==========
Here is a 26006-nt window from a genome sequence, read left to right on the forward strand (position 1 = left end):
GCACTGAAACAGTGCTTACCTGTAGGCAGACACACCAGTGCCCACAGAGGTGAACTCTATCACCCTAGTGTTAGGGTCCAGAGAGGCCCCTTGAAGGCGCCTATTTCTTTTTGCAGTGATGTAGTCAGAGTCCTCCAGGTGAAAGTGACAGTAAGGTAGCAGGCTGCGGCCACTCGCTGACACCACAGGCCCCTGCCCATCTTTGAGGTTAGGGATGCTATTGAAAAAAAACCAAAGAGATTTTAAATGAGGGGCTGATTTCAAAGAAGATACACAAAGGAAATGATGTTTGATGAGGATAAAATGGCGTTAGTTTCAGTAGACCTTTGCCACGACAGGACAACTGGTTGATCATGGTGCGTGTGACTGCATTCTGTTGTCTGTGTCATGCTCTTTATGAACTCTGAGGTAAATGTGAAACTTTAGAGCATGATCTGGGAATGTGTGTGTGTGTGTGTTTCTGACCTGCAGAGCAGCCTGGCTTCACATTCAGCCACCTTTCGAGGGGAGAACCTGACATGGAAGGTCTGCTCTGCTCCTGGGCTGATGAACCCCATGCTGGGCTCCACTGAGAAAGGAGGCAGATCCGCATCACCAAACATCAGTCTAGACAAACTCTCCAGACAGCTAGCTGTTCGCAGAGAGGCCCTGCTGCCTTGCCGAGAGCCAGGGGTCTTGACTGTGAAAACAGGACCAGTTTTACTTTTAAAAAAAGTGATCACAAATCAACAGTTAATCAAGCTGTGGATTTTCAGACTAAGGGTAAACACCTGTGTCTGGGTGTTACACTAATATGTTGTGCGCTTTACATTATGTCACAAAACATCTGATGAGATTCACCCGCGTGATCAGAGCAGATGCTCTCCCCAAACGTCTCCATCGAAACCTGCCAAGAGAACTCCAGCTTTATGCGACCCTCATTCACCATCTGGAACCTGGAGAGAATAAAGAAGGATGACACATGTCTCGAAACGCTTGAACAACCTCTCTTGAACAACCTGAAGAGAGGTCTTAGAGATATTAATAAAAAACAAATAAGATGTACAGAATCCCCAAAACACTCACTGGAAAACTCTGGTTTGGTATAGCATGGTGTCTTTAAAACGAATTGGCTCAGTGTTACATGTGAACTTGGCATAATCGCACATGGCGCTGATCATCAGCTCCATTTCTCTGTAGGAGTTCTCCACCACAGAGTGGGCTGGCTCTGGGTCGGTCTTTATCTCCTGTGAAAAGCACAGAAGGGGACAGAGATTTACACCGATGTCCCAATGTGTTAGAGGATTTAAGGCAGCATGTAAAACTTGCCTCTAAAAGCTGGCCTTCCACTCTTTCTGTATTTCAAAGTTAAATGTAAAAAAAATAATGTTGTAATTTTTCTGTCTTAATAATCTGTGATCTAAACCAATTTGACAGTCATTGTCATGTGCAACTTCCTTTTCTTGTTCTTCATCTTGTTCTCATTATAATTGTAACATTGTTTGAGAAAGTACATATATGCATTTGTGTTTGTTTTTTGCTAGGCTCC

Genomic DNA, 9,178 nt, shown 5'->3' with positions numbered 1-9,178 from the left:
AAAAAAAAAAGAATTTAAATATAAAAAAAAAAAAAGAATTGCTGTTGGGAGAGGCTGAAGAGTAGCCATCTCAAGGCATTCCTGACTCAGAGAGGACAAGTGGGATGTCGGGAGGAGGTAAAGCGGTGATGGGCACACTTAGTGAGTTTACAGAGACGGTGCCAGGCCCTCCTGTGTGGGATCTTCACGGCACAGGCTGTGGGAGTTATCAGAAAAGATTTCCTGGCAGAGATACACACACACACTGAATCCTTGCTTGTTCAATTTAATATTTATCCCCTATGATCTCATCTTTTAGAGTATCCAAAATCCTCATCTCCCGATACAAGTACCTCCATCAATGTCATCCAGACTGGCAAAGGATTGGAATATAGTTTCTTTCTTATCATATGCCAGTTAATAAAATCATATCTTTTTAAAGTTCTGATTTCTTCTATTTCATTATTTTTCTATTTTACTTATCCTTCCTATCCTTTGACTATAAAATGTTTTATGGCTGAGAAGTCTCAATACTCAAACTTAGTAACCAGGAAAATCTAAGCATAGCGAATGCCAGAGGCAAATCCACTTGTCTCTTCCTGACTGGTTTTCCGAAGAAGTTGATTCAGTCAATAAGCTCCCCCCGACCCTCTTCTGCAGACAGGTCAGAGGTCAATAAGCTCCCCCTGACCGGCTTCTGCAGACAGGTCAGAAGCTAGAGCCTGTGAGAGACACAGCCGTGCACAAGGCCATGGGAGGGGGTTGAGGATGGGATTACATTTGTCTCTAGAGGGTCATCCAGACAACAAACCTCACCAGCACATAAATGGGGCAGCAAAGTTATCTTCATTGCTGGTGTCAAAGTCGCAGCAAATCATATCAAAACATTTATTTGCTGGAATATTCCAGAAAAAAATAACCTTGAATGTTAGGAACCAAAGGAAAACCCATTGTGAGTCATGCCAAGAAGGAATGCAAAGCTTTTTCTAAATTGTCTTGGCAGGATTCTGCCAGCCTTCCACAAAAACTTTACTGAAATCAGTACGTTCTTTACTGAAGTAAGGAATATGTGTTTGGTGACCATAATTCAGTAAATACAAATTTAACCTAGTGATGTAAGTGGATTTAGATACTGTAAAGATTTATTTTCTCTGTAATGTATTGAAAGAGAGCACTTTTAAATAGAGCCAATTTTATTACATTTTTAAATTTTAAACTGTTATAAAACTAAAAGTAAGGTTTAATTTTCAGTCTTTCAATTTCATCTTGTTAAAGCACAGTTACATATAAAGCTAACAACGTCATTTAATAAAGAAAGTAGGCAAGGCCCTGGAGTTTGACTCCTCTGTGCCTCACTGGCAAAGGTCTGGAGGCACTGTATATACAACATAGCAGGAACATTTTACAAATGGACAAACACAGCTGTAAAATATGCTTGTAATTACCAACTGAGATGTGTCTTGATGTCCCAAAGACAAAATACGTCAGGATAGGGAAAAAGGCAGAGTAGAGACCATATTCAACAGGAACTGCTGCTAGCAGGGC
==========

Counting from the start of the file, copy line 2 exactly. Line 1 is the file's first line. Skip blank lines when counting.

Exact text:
GCACTGAAACAGTGCTTACCTGTAGGCAGACACACCAGTGCCCACAGAGGTGAACTCTATCACCCTAGTGTTAGGGTCCAGAGAGGCCCCTTGAAGGCGCCTATTTCTTTTTGCAGTGATGTAGTCAGAGTCCTCCAGGTGAAAGTGACAGTAAGGTAGCAGGCTGCGGCCACTCGCTGACACCACAGGCCCCTGCCCATCTTTGAGGTTAGGGATGCTATTGAAAAAAAACCAAAGAGATTTTAAATGAGGGGCTGATTTCAAAGAAGATACACAAAGGAAATGATGTTTGATGAGGATAAAATGGCGTTAGTTTCAGTAGACCTTTGCCACGACAGGACAACTGGTTGATCATGGTGCGTGTGACTGCATTCTGTTGTCTGTGTCATGCTCTTTATGAACTCTGAGGTAAATGTGAAACTTTAGAGCATGATCTGGGAATGTGTGTGTGTGTGTGTTTCTGACCTGCAGAGCAGCCTGGCTTCACATTCAGCCACCTTTCGAGGGGAGAACCTGACATGGAAGGTCTGCTCTGCTCCTGGGCTGATGAACCCCATGCTGGGCTCCACTGAGAAAGGAGGCAGATCCGCATCACCAAACATCAGTCTAGACAAACTCTCCAGACAGCTAGCTGTTCGCAGAGAGGCCCTGCTGCCTTGCCGAGAGCCAGGGGTCTTGACTGTGAAAACAGGACCAGTTTTACTTTTAAAAAAAGTGATCACAAATCAACAGTTAATCAAGCTGTGGATTTTCAGACTAAGGGTAAACACCTGTGTCTGGGTGTTACACTAATATGTTGTGCGCTTTACATTATGTCACAAAACATCTGATGAGATTCACCCGCGTGATCAGAGCAGATGCTCTCCCCAAACGTCTCCATCGAAACCTGCCAAGAGAACTCCAGCTTTATGCGACCCTCATTCACCATCTGGAACCTGGAGAGAATAAAGAAGGATGACACATGTCTCGAAACGCTTGAACAACCTCTCTTGAACAACCTGAAGAGAGGTCTTAGAGATATTAATAAAAAACAAATAAGATGTACAGAATCCCCAAAACACTCACTGGAAAACTCTGGTTTGGTATAGCATGGTGTCTTTAAAACGAATTGGCTCAGTGTTACATGTGAACTTGGCATAATCGCACATGGCGCTGATCATCAGCTCCATTTCTCTGTAGGAGTTCTCCACCACAGAGTGGGCTGGCTCTGGGTCGGTCTTTATCTCCTGTGAAAAGCACAGAAGGGGACAGAGATTTACACCGATGTCCCAATGTGTTAGAGGATTTAAGGCAGCATGTAAAACTTGCCTCTAAAAGCTGGCCTTCCACTCTTTCTGTATTTCAAAGTTAAATGTAAAAAAAATAATGTTGTAATTTTTCTGTCTTAATAATCTGTGATCTAAACCAATTTGACAGTCATTGTCATGTGCAACTTCCTTTTCTTGTTCTTCATCTTGTTCTCATTATAATTGTAACATTGTTTGAGAAAGTACATATATGCATTTGTGTTTGTTTTTTGCTAGGCTCC